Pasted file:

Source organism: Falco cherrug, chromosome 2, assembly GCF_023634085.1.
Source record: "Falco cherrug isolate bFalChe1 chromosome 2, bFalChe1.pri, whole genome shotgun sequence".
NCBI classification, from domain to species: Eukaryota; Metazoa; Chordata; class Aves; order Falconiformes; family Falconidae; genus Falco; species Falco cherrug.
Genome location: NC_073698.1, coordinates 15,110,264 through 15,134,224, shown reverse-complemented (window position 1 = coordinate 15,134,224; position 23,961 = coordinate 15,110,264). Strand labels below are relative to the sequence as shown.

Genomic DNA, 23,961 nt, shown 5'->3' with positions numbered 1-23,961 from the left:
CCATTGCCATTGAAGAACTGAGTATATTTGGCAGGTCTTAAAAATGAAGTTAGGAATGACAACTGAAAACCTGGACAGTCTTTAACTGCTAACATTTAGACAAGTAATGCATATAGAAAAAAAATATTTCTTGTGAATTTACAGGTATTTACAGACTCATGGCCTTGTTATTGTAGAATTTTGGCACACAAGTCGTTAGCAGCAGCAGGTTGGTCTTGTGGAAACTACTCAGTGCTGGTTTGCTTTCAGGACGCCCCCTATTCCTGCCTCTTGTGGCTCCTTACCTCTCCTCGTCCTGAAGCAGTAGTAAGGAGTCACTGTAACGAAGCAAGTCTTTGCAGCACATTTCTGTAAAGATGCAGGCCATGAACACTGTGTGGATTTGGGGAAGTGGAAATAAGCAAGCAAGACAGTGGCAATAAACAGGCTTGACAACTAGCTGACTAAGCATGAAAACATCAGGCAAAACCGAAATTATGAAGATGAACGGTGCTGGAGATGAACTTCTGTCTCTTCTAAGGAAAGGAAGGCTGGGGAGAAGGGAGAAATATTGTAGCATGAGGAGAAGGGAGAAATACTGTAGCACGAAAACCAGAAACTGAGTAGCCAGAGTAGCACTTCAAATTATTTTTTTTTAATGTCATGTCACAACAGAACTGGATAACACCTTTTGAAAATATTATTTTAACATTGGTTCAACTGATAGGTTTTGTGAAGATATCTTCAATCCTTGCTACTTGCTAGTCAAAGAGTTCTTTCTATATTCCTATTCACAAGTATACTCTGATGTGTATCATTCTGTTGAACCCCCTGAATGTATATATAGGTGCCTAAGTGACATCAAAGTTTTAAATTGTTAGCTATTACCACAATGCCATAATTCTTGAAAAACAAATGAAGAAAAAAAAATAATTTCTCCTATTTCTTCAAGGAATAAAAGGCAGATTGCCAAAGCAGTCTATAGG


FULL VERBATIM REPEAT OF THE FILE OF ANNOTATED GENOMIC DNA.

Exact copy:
Source organism: Falco cherrug, chromosome 2, assembly GCF_023634085.1.
Source record: "Falco cherrug isolate bFalChe1 chromosome 2, bFalChe1.pri, whole genome shotgun sequence".
NCBI classification, from domain to species: Eukaryota; Metazoa; Chordata; class Aves; order Falconiformes; family Falconidae; genus Falco; species Falco cherrug.
Genome location: NC_073698.1, coordinates 15,110,264 through 15,134,224, shown reverse-complemented (window position 1 = coordinate 15,134,224; position 23,961 = coordinate 15,110,264). Strand labels below are relative to the sequence as shown.

Genomic DNA, 23,961 nt, shown 5'->3' with positions numbered 1-23,961 from the left:
CCATTGCCATTGAAGAACTGAGTATATTTGGCAGGTCTTAAAAATGAAGTTAGGAATGACAACTGAAAACCTGGACAGTCTTTAACTGCTAACATTTAGACAAGTAATGCATATAGAAAAAAAATATTTCTTGTGAATTTACAGGTATTTACAGACTCATGGCCTTGTTATTGTAGAATTTTGGCACACAAGTCGTTAGCAGCAGCAGGTTGGTCTTGTGGAAACTACTCAGTGCTGGTTTGCTTTCAGGACGCCCCCTATTCCTGCCTCTTGTGGCTCCTTACCTCTCCTCGTCCTGAAGCAGTAGTAAGGAGTCACTGTAACGAAGCAAGTCTTTGCAGCACATTTCTGTAAAGATGCAGGCCATGAACACTGTGTGGATTTGGGGAAGTGGAAATAAGCAAGCAAGACAGTGGCAATAAACAGGCTTGACAACTAGCTGACTAAGCATGAAAACATCAGGCAAAACCGAAATTATGAAGATGAACGGTGCTGGAGATGAACTTCTGTCTCTTCTAAGGAAAGGAAGGCTGGGGAGAAGGGAGAAATATTGTAGCATGAGGAGAAGGGAGAAATACTGTAGCACGAAAACCAGAAACTGAGTAGCCAGAGTAGCACTTCAAATTATTTTTTTTTAATGTCATGTCACAACAGAACTGGATAACACCTTTTGAAAATATTATTTTAACATTGGTTCAACTGATAGGTTTTGTGAAGATATCTTCAATCCTTGCTACTTGCTAGTCAAAGAGTTCTTTCTATATTCCTATTCACAAGTATACTCTGATGTGTATCATTCTGTTGAACCCCCTGAATGTATATATAGGTGCCTAAGTGACATCAAAGTTTTAAATTGTTAGCTATTACCACAATGCCATAATTCTTGAAAAACAAATGAAGAAAAAAAAATAATTTCTCCTATTTCTTCAAGGAATAAAAGGCAGATTGCCAAAGCAGTCTATAGG